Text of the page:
NT/TLA is offered as a treatment option at the outpatient gynecology and family planning clinic at Istanbul Health Sciences University Kanuni Sultan Suleyman Training and Research Hospital. For this study, we retrospectively searched the hospital’s database and recorded data of women who visited our family planning clinic between January 2018 and July 2019 to receive IUDs for contraception purposes. Women of reproductive age without any history of chronic pelvic pain, dysmenorrhea, dyspareunia, dysuria, vaginal infection, vaginal discharge, or pelvic inflammatory disease were included in the study. Women with underlying chronic diseases that could cause chronic pelvic pain such as endometriosis and which made them prone to infections such as diabetes mellitus were excluded from the study. Furthermore, women by whom a complication occurred during the IUD insertion, such as uterine perforation, were also excluded from the study. Data of patients who gave informed consent at the time of treatment were included in the study.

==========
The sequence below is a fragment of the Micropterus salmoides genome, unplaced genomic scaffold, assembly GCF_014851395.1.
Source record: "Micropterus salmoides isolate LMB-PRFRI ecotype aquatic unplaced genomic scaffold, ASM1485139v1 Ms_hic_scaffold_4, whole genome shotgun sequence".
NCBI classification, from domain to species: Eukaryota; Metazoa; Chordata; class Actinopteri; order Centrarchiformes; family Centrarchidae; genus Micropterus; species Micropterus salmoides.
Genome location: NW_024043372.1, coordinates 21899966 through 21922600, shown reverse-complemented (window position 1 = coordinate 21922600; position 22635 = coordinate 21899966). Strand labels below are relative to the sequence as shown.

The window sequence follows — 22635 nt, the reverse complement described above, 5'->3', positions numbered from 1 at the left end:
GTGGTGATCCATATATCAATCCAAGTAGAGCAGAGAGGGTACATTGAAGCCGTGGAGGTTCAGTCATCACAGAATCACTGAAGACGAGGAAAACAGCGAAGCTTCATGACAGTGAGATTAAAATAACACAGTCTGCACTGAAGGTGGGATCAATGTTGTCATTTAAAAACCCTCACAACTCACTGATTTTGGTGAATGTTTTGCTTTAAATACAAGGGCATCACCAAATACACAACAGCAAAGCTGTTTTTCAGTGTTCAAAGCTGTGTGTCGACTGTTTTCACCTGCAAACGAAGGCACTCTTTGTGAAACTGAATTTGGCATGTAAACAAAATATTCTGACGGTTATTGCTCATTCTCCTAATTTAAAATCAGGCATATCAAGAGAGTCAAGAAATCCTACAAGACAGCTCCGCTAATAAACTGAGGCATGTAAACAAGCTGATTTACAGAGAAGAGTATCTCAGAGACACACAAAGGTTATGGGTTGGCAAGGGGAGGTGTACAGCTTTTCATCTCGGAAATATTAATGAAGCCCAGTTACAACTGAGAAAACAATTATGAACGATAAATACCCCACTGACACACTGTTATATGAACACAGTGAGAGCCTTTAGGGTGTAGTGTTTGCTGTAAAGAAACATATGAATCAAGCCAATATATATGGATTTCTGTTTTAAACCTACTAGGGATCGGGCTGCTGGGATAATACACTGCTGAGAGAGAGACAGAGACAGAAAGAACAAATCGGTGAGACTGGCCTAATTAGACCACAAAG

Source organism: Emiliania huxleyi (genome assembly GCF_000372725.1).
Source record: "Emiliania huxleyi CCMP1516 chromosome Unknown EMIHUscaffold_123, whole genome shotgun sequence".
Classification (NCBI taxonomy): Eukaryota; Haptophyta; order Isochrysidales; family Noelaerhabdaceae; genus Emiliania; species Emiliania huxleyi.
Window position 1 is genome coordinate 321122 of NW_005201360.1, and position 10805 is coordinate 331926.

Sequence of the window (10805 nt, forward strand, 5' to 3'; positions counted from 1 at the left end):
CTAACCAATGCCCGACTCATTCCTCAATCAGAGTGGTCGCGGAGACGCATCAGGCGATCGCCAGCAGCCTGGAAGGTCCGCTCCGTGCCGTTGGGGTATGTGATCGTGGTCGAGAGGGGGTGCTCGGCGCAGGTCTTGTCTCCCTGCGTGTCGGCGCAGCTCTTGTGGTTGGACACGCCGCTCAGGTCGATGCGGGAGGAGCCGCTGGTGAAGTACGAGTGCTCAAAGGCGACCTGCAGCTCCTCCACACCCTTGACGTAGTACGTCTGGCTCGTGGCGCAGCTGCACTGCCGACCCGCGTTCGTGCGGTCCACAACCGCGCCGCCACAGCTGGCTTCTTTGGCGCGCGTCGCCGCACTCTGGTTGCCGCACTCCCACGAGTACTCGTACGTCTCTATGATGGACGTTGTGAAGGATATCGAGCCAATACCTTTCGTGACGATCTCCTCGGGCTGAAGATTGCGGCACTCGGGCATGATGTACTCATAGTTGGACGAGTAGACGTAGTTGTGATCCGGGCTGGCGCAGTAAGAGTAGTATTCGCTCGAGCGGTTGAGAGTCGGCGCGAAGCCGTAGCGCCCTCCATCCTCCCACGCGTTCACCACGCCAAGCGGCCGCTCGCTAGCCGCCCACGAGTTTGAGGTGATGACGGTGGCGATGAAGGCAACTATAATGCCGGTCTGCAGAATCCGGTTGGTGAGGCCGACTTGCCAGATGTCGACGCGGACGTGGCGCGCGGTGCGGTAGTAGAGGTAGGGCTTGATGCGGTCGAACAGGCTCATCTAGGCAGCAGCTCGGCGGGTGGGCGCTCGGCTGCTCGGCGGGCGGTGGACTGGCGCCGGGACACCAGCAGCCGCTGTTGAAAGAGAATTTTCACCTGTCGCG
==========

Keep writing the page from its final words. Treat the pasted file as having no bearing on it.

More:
Patients who visited our family planning clinic and opted for IUD application for contraception purposes were also offered NT/TLA treatments. 40 patients who matched the inclusion criteria and received IUDs and NT/TLA treatments were included in the study group and 41 patients who only received IUDs were included in the control group. All patients received copper IUDs and none of them were on additional hormonal treatment. Before the insertion of IUD, women in the therapy group received NT/TLA treatment with 6 ml of 1 % procaine injected transvaginal into the cervix at 5 and 7’o clock localizations. Following IUD insertion, another 6 ml of 1 % procaine was injected into the Frankenhauser ganglia bilaterally. A final dose of 8 ml of 1 % procaine was injected into the abdominal trigger points and intracutaneously into the L4-S4 dermatomes as quaddies. See literature for detailed information on the injection techniques [5]. Patients rested for approximately 30 minutes before discharge to avoid any side effects that might occur due to LA injections such as dizziness and orthostatic dysregulation. All NT/TLA treatments were applied by a gynecologist who is also a certified neural therapist.